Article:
I have learned over decades to live with those complex stages reasonably productively, so I hope that my musings in this post during the approaching Moondark of the whole year of 2020/21 will provide productive food for thought and appropriate contemplation!
Moondark describes the end of any cycle – the 12th house phase – whether we are contemplating the monthly Sun/Moon one or the epoch-defining 500 year long Neptune/Pluto cycle. It is the time of withdrawal and dissolution of energy – think of wintertime, the stripped trees, the cold, barren earth – a time of dark power in which the old order dies at a number of different levels, so that fertile energy can emerge from the womb of the night.
It occurred to me some years ago that this ancient astronomical pattern of the yearly phases of the Sun/Moon relationship and its attendant meaning in the yearly cycle had been taken up and overlaid – as with so many of the old pagan yearly traditions – by Christianity. Easter and Christ’s Resurrection could be roughly mapped onto the return of the Sun to the Northern Hemisphere around the 20th of March each year, followed by the Aries New Moon and the beginning of Spring.
In Christianity, the forty days preceding Easter when Christ retreated into the wilderness to wrestle with various temptations, to fast and to pray, is known as Lent: a time of watching, waiting, self-denial, contemplation and prayer.
The March/April period each year is also observed at various times by other religious traditions including Buddhism, Sikhism, Hinduism and Judaism. The ancient longing, waiting for the return of the Sun to the Northern Hemisphere and with it the renewal of Spring has deep roots: to a time when our ancestors’ whole existence was predicated closely upon the path of the Sun and the Sun/Moon relationship.
Thus, despite all the sophisticated technological trappings of 21st Century living, my feeling – based on observation of my own, my clients’ and students’ lives over several decades – is that at a deep psychological level these ancient patterns still affect us whether we are consciously aware of them or not.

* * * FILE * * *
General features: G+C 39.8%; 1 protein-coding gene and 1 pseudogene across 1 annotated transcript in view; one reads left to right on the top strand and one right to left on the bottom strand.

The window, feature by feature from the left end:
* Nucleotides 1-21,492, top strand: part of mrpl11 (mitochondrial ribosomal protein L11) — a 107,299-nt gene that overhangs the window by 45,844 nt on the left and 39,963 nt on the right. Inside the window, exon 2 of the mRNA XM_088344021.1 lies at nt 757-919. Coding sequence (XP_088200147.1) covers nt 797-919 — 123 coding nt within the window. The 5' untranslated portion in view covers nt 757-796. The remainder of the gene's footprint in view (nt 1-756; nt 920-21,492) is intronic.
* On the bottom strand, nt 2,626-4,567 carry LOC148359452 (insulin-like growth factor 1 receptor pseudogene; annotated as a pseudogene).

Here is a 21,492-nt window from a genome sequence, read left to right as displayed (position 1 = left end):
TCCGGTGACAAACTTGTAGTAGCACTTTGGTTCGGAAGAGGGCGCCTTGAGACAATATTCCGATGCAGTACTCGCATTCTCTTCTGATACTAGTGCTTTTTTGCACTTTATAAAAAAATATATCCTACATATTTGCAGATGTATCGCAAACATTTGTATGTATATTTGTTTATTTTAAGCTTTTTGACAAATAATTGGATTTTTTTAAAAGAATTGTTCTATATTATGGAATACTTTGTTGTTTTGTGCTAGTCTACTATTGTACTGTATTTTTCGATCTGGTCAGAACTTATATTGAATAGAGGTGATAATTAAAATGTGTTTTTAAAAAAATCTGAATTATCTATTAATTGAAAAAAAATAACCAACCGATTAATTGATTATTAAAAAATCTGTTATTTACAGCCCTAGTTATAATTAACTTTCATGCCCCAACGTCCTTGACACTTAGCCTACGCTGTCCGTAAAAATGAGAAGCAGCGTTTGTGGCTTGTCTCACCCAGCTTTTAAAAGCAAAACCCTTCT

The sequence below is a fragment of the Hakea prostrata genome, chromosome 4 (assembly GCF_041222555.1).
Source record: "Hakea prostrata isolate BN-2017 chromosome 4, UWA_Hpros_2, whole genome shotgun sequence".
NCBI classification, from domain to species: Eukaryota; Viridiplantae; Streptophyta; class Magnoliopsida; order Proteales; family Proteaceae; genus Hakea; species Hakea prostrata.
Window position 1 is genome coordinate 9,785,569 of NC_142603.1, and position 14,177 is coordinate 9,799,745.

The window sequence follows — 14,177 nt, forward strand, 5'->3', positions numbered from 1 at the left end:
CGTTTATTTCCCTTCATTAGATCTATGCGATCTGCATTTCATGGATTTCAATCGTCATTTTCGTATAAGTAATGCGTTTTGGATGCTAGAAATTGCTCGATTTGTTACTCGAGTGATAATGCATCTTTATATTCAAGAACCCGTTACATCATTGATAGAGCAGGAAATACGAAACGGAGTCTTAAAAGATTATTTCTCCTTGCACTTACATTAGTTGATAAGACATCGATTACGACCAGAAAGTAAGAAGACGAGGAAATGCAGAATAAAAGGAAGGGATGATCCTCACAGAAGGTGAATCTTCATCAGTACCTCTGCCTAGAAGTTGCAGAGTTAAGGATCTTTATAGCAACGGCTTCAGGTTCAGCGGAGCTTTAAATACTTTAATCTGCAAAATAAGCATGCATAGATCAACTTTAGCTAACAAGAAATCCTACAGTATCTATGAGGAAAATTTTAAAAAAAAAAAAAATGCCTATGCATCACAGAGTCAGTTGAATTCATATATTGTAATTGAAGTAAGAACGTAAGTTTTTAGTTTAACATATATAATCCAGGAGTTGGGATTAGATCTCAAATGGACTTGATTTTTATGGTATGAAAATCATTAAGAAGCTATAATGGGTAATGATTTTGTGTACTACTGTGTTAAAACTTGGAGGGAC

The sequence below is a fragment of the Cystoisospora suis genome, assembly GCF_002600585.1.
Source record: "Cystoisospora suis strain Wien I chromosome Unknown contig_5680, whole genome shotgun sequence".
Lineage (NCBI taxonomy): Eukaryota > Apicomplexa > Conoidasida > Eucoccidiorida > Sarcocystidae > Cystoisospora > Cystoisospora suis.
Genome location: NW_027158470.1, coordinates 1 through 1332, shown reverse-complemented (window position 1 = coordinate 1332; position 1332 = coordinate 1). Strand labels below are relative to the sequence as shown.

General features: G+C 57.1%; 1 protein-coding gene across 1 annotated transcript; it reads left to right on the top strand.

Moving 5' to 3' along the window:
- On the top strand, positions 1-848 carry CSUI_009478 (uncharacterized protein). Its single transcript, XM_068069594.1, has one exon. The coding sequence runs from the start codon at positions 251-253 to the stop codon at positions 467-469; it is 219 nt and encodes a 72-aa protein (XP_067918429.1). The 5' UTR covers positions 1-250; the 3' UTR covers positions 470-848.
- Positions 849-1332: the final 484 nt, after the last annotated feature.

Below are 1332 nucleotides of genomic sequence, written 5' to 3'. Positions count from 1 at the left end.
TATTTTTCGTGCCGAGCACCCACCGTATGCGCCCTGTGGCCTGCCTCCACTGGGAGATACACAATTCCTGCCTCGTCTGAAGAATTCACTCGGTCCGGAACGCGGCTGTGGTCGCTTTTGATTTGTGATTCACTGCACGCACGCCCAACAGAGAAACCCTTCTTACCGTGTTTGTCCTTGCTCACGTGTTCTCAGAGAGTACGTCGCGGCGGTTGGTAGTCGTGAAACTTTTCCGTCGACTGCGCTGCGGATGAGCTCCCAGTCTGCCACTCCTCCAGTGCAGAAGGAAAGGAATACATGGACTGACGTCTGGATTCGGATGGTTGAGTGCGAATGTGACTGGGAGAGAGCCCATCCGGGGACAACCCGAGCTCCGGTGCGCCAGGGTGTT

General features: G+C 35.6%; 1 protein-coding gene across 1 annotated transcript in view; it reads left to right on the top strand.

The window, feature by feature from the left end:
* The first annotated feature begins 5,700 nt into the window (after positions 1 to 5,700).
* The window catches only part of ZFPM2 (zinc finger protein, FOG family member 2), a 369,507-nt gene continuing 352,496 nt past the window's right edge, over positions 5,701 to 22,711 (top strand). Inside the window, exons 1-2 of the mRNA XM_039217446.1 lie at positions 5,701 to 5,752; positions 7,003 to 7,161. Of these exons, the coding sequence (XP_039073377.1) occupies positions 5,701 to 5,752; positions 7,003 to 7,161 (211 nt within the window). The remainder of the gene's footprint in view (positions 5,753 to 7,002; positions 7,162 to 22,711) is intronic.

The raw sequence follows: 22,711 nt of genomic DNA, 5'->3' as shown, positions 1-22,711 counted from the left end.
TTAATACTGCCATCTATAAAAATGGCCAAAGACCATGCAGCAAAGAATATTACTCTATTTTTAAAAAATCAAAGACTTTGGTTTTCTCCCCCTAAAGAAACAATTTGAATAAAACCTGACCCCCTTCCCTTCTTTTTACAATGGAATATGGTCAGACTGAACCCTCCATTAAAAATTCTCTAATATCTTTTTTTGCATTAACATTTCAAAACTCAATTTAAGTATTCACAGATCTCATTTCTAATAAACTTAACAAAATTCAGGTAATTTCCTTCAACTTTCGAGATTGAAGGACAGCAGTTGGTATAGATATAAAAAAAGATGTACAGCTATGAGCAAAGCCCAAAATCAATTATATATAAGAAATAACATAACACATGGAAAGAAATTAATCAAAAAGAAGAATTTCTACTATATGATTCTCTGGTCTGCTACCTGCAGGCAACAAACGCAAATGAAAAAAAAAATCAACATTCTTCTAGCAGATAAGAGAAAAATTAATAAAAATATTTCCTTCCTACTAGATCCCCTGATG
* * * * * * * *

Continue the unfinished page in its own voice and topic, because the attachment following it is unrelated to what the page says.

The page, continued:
That wonderfully poetic astrological writer Dana Gerhardt puts it beautifully:
“…Balsamic begins with the waning Sun/Moon semi-square. The Moon is a slim Crescent, forty-five degrees behind the Sun…Our physical energy is necessarily as low as our psychic energy is high. We’re at a threshold, ending one cycle while anticipating a new one round the corner. We might want to get into motion, but our bodies are tired. Our clarity and focus wane, like the Balsamic Moon herself, rising thinner and fainter each morning until she eventually disappears altogether, lost in the Sun’s glare. This is the Dark Moon.
Much of the time we won’t know whether we’re finishing up or leaning toward the future, whether we’re being truly psychic or simply dreaming – which is why this is a better period for introspection than for action. Without the dormancy of winter, spring’s (or the New Moon’s) seeds cannot mature…”(i)
So – this is the Moondark phase of the whole of 2020/21 about to begin with the Pisces New Moon on Saturday 13th March. And – right now is the Moondark phase of the whole month from the New Moon in Aquarius on 11 February 2021. I feel pretty amazed that I was able to get out of bed today, never mind write a blog post! as Dana Gerhardt wisely says:
‘…this is a better period for introspection than for action…’
So – it might be productive for us to spend some time just now and over the upcoming Pisces New Moon period in reflecting on the ending phases of those major cycles which we all share: the 11-12 year cycle of Jupiter, the 18-19 year cycle of the Moon’s Nodes, the 27-year cycle of the progressed Moon, the 29-30 year cycle of Saturn, and the 50 year cycle of Chiron.
What were you doing in the last year or so – the Moondark period – of each of those cycles? What had changed by the time the new cycle had begun to take shape after 1-2 years? Depending on your age, you may by now be able to look back through eg three or four or more cycles of Jupiter, or eg two cycles of Saturn? What themes can you detect which have unfolded through these cycles and repeats? I have really enjoyed working in this way over many years with my clients, students and mentorees – and myself. There is much understanding and learning to be gained from such reflection.
There is already plenty of commentary of varying quality across the Web regarding the nature of this upcoming Pisces New Moon, and what we might expect it to bring. I’ll be sharing (on this blog’s Facebook Page) one or two of what I think are the best of those writings as the Pisces New Moon waxes.
At a personal level, we will need to ‘go with the flow’, disruptive though it may well be, as much as we can. It’s a good time for letting things hang loose, not making any definite plans and expecting if we do, that things may very well not go smoothly.